Distracted by what this world has to offer, we found ourselves resting by a creek. We were able to drink the freshest water I firmly believe I will ever have the opportunity to taste. Using Chris’ flask, we passed around the numbing liquid, in disbelief at the chilling temperature and refreshing savor. This, all organic, was the best water I have yet to taste. Distracted by mother nature, we eventually made the executive decision that it was time to make our way back to where our train was departing from, to avoid spending another night in the wrong city.

We skied as fast as we could across the mountain in attempt to make it to the last lift that could transport us to where we were supposed to be. Fortunately, we were able to navigate back just in time, with the common event of me taking a hard fall. All-embracing, I wouldn’t have preferred this day to go any other way. A day spent in the Swiss Alps, is a day that can not go wrong. What a life it is, experiencing this world one day at a time.

Gear Review: Lems Women’s Trailhead Shoe

Note: Lems is redesigning the Women’s Trailhead, and the new version will be released soon. You can get the version reviewed in this blog post on clearance now at lems.com.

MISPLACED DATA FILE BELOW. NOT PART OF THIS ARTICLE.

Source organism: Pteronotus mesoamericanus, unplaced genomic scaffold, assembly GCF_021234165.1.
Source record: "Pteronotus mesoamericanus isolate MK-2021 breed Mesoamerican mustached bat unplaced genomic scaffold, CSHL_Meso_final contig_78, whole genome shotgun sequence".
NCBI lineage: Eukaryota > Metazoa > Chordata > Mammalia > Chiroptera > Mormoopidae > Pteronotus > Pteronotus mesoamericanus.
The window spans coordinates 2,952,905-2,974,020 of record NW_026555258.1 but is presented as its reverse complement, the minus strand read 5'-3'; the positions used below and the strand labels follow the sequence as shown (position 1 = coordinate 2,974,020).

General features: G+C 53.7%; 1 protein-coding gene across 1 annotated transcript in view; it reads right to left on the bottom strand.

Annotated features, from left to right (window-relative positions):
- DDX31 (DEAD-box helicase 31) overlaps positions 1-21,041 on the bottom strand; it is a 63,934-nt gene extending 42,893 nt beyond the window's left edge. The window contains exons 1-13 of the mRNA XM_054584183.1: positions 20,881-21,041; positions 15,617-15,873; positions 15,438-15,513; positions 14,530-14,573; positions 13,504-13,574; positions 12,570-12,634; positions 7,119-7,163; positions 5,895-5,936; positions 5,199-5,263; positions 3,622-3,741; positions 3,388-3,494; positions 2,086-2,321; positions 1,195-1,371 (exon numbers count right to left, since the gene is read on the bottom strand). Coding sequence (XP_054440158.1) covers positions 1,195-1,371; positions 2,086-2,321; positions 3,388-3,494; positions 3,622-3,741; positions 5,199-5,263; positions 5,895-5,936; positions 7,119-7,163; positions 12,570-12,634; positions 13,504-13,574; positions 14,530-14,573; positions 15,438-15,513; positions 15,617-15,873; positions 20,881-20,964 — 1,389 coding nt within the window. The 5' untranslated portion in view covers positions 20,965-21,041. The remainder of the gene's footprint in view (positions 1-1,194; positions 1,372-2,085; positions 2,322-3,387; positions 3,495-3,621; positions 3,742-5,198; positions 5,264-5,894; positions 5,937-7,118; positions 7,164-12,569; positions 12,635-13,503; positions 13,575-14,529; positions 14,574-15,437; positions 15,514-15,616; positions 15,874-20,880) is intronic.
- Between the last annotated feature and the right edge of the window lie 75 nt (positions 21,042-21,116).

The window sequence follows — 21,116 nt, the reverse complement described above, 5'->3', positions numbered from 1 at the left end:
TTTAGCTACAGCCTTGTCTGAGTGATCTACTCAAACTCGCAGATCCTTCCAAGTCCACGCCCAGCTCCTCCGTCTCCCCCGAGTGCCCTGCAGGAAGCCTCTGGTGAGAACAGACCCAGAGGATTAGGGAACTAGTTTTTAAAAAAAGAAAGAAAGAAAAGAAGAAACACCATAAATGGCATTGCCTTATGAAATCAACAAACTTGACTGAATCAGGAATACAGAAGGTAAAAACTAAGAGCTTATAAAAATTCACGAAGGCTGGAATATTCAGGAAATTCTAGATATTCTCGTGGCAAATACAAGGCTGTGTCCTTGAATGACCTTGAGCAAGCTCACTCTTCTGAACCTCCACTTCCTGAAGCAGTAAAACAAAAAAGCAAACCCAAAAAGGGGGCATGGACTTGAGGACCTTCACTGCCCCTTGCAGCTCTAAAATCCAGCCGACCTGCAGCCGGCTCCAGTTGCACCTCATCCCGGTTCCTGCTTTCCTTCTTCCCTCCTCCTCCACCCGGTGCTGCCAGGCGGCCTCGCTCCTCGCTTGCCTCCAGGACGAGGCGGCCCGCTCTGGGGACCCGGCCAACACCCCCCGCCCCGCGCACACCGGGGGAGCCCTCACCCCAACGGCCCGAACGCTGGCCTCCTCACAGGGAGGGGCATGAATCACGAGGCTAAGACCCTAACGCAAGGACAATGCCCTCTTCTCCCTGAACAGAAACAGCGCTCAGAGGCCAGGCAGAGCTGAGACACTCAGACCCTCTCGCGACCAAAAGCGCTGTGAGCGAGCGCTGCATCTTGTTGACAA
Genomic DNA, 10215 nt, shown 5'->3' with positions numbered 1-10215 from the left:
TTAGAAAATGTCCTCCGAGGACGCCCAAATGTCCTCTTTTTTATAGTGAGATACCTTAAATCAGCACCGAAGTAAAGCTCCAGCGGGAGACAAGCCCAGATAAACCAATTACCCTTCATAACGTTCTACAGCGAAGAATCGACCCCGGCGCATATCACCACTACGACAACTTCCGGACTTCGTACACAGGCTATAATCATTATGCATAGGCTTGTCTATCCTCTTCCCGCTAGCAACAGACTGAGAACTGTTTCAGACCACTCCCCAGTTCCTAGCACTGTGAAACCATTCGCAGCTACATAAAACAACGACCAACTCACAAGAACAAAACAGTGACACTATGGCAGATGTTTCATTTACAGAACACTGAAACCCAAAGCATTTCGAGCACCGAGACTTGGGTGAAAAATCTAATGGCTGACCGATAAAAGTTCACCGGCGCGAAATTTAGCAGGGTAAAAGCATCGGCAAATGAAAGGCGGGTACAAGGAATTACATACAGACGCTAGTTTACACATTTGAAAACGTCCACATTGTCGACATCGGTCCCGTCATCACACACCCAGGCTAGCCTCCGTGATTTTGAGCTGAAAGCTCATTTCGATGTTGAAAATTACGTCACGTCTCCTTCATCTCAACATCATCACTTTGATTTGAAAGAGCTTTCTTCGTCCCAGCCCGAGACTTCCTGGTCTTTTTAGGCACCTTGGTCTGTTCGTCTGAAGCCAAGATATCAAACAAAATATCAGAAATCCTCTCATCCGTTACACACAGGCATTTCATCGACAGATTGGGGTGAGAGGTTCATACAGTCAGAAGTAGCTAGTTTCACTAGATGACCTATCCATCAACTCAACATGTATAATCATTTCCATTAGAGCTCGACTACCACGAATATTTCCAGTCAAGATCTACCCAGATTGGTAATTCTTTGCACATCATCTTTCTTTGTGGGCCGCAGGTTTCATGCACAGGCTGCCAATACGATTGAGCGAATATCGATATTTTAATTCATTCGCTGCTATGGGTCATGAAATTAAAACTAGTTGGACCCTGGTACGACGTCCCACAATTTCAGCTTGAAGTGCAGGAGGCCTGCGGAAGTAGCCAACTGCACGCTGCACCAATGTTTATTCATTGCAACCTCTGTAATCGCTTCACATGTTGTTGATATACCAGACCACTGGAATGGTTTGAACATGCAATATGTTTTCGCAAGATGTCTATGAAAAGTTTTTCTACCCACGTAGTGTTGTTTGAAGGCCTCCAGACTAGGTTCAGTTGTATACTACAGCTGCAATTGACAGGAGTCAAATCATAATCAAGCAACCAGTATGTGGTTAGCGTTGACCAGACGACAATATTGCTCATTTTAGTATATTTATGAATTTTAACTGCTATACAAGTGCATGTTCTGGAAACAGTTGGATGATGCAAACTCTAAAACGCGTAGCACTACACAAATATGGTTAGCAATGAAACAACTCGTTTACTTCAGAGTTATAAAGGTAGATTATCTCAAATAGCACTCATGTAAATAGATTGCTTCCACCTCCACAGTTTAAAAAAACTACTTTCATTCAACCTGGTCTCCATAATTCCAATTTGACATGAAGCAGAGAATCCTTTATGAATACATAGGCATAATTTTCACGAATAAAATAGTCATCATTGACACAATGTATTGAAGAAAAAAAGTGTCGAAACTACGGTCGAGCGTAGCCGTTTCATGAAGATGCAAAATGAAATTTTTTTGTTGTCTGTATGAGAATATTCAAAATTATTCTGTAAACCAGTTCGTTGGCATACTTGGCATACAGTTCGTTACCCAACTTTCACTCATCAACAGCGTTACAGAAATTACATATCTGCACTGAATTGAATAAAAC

Lems Women's Trailhead

My family and I recently loaded up our camper van and headed to Mesa Verde National Park and Chaco Culture National Historical Park for some hiking and history and to Santa Fe for some urban exploring.

It seemed like the perfect opportunity to test out the Lems Women’s Trailhead shoes that they had sent me to review. I wore them during the whole adventure, which included hiking on trails, sidewalks, and even a little bit of snow.

In the end, these shoes have earned their place as my go-to as a road trip and trail-to-town shoe. I do want to note that they feel narrower than some of the “wide toe box” trail runners on the market today (such as Altra Lone Peak or La Sportiva Wildcat). If you are a Lems fan, you’ll find this shoe is narrower than their other lines. The shoes also have their limitations, which I’ll touch on in just a bit.

Putting them to the Test

I did a lot of walking on our trip in many different settings. We hiked at a decent pace through the lower great houses of Chaco Canyon and on a five-mile Pueblo Alto trail. We also slowly meandered through all of the art galleries in Santa Fe.

Lems Women's Trailhead